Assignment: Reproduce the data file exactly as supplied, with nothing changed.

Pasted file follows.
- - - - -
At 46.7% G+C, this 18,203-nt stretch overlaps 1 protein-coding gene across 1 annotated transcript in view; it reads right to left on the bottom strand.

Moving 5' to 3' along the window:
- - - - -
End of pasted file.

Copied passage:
At 46.7% G+C, this 18,203-nt stretch overlaps 1 protein-coding gene across 1 annotated transcript in view; it reads right to left on the bottom strand.

Moving 5' to 3' along the window: